Evans quarterback Brad Freeman drops back for a pass.
Photo by Jim Blaylock
Most athletes would welcome a comparison to Michael Jordan.
Evans quarterback Brad Freeman shares certain qualities with his airness. Both have a penchant for tongue-wagging during games.
Jordan's was intentional, while Freeman's is not.
"Everybody tells me I stick out my tongue while playing, but I don't realize it," he said. "But I'll take any comparison to Michael Jordan that I get."
Freeman also shares Jordan's ability to lead a team.
The 5-foot-11 signal caller has been the key ingredient in the rebirth of Evans football this season. His play behind center has led the Knights into the playoffs for the first time since 2000.
The senior has also allowed coach Marty Jackson and offensive coordinator Mike Bibee to utilize a multi-dimensional offensive attack that was missing during a 3-7 campaign in 2003.
"Brad gives us a tremendous amount of versatility," Jackson said. "His passing threat means defenses can't focus on stopping the run."
Defenses keying on All-Area running back Cheng Ho have allowed Freeman to lead the area in completion percentage and touchdown-to-interception ratio.
But it hasn't been an easy path for Freeman.
After summer practices last year, Jackson awarded Freeman the starting quarterback job.
During the final scrimmage of the preseason, Freeman suffered a severely separated shoulder. He missed six weeks but never really regained the proficiency he showed in the preseason and shared time with Tim Steflik to finish the year.
"It was tough because I thought I could really do a lot for the team last year," Freeman said. "Sitting out and splitting time allowed me to observe how everyone played the game. I also developed leadership qualities from talking with some of the other players on the sidelines."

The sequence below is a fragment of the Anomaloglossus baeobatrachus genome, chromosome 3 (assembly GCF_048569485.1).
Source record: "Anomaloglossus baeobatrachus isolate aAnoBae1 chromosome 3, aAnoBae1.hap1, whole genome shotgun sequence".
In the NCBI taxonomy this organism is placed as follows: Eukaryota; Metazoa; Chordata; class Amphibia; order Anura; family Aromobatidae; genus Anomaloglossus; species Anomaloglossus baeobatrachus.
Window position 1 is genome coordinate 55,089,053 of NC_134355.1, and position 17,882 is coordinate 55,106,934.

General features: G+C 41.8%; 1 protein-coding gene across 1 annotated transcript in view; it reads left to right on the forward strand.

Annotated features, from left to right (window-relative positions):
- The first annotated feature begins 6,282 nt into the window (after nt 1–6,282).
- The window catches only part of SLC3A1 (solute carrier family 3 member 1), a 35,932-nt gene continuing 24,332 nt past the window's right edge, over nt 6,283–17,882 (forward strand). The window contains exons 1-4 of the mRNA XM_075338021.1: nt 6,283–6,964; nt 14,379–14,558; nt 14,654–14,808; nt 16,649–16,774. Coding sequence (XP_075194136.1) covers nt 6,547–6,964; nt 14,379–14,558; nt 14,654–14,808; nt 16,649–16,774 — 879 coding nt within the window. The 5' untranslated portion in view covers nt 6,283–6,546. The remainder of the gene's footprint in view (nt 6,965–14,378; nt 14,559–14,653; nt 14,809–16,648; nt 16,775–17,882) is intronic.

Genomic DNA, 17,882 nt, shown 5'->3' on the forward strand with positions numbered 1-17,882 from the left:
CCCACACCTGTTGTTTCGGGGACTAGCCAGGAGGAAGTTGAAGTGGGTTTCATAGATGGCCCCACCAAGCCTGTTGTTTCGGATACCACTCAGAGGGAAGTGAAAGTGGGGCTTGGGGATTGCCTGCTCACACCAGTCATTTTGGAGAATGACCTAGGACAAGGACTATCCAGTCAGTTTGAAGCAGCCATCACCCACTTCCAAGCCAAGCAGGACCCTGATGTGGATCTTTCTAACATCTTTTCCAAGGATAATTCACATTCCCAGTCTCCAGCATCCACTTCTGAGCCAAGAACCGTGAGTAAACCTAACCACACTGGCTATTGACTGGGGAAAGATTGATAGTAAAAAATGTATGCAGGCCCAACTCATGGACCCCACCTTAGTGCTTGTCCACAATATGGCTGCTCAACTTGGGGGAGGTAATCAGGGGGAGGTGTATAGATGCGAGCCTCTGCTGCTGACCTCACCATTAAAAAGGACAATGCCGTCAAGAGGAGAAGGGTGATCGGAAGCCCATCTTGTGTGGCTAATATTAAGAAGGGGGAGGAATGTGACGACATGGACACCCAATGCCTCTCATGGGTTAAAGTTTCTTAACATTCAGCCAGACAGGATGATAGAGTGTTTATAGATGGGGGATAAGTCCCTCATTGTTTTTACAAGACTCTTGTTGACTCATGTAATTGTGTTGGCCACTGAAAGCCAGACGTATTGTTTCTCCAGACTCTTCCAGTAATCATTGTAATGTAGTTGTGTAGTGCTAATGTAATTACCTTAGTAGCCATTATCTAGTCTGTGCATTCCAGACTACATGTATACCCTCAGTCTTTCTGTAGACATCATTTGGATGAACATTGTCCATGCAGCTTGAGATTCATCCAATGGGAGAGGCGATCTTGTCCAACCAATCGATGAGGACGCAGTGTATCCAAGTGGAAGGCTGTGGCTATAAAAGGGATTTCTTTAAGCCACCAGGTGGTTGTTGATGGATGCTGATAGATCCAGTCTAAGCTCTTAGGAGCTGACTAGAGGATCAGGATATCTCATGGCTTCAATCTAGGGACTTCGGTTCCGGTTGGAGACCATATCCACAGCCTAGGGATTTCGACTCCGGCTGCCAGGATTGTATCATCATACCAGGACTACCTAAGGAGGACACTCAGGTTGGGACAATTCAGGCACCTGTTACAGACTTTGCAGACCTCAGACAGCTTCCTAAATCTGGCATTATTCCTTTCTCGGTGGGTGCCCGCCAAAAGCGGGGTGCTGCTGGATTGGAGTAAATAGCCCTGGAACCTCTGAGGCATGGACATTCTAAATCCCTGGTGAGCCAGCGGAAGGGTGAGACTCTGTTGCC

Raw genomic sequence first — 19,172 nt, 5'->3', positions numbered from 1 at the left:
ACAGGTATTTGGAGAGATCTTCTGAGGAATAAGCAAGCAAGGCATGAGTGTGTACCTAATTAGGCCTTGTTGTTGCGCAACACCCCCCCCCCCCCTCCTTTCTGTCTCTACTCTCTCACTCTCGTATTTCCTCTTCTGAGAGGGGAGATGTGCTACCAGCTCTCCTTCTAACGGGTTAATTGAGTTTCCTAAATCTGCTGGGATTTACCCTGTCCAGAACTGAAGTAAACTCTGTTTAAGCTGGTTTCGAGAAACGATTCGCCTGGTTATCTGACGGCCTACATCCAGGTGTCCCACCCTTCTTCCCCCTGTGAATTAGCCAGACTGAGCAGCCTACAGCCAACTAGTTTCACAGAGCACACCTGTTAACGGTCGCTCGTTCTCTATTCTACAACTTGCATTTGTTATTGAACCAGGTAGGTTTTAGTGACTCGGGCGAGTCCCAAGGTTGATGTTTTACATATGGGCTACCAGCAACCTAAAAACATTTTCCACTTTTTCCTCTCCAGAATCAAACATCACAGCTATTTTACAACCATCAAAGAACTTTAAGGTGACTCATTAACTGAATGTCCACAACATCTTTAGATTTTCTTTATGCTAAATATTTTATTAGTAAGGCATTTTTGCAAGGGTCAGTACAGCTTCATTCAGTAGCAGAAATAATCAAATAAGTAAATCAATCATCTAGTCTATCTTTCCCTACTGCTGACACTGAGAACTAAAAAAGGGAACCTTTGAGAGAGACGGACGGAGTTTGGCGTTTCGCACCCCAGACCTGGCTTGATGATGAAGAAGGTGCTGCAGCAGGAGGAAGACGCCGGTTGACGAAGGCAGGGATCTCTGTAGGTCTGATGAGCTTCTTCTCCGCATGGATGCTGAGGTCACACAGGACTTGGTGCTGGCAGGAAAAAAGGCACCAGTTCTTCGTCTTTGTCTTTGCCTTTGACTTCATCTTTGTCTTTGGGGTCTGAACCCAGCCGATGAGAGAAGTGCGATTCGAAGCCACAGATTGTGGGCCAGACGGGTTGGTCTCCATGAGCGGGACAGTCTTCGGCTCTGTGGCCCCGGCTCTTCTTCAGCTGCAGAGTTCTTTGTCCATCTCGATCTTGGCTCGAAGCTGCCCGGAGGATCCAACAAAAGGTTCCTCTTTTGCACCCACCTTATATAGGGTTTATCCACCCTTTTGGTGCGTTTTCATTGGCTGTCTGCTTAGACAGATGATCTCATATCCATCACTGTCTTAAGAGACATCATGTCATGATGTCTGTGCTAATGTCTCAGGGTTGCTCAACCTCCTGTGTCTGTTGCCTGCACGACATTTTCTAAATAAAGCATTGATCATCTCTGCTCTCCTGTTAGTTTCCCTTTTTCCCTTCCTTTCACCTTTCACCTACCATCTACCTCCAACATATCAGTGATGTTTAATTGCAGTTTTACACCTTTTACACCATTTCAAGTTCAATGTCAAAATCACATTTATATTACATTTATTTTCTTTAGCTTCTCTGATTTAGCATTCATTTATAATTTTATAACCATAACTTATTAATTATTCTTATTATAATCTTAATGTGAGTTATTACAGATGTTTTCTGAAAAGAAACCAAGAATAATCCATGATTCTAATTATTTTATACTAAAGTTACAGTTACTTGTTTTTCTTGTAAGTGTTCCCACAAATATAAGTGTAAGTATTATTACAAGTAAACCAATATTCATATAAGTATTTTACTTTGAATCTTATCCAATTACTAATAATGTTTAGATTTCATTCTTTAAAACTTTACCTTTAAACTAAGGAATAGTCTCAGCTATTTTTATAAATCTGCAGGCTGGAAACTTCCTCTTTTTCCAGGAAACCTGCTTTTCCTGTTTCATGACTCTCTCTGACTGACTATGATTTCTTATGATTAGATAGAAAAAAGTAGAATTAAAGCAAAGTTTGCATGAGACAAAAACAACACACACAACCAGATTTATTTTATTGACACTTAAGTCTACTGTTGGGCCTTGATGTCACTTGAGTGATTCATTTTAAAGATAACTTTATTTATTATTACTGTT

Freeman (left) stands next to running back Cheng Ho during practice. The senior has led the Knights football team into the playoffs for the first time since 2000.
Photo by Jim Blaylock
Freeman dedicated himself in the offseason to become a team leader and a better quarterback.
A 60 percent completion percentage, 1,040 yards passing and seven touchdowns have shown that renewed dedication despite his playing with a shoulder that is still out of place. The ligaments have grown over the bone but Freeman says he is 100 percent.
"Brad came out this year and showed everyone that he would be the guy to take us to the next level," said receiver Shawn Ward. "He has not disappointed."
The student body has taken notice of the team's best season in four years. The Knights won six games over the past three seasons and school spirit grew.
The Knights' students traveled to and filled the visiting sections at Greenbrier and Harlem, both Evans victories.
"It has been unreal, the support we've received," Freeman said. "It has made me want to be a better player."
Freeman connected with Ryan Crislip for a touchdown to beat Laney earlier in the season. He has also led game-winning scoring drives against Effingham County and rival Lakeside.
"Brad's biggest asset is his intelligence," Bibee said. "He is one of the smartest quarterbacks around because he will take a sack instead of making a dumb throw that could cost us the game."
Freeman credits Ho and a stellar receiving corps of Ward, Steflik and Crislip for his emergence this season.
"My receivers are playmakers," he said. "If you throw it in their proximity, they will catch it. They really do make me look good."
Freeman and the rest of the offense will have to be infallible in the Knights' playoff opener against Creekside. The Knights are heavy underdogs and will have to make the long trip to Fairburn.
Freeman, though, remains confident the Knights can extend their season.
"I will be upset if we don't win a state title," he said. "I don't want it to end. But you better believe that if this is my last time in pads, I'm going to lay it all out on the field."
Like Mike, Freeman also dabbles in baseball. He actually is a better prospect in baseball and will probably receive a scholarship. But the planned pre-med major's passion is football.
"If I can play somewhere, anywhere, that's were I'll go," Freeman said. "I'm just not ready to give it up."
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